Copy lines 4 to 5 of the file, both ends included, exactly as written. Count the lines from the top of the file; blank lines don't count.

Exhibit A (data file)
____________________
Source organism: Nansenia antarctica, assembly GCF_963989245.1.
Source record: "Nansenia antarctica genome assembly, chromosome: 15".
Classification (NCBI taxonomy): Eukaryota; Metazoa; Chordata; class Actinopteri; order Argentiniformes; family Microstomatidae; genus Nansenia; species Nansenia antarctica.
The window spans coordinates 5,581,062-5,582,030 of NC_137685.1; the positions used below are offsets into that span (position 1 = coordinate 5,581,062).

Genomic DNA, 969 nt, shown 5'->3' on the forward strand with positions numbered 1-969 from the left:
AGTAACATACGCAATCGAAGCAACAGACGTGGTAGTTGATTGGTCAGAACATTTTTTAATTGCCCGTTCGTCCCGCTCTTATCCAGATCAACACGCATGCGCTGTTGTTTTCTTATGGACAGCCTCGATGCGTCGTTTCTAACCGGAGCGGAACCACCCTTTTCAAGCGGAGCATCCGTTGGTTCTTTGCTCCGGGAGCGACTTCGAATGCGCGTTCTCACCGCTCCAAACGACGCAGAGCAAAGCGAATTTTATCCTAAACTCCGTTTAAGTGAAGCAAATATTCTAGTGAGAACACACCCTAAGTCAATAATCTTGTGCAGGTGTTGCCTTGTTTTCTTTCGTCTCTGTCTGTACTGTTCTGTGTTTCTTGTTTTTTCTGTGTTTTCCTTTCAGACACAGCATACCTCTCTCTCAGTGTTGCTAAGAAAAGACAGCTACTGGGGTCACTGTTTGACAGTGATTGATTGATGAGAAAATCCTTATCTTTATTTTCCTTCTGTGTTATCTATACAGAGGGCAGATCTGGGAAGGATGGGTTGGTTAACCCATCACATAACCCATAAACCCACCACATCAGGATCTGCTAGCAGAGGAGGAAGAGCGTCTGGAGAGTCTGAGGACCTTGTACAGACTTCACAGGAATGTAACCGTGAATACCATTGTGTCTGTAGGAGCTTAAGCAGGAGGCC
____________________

The window spans coordinates 5,581,062-5,582,030 of NC_137685.1; the positions used below are offsets into that span (position 1 = coordinate 5,581,062).

Genomic DNA, 969 nt, shown 5'->3' on the forward strand with positions numbered 1-969 from the left: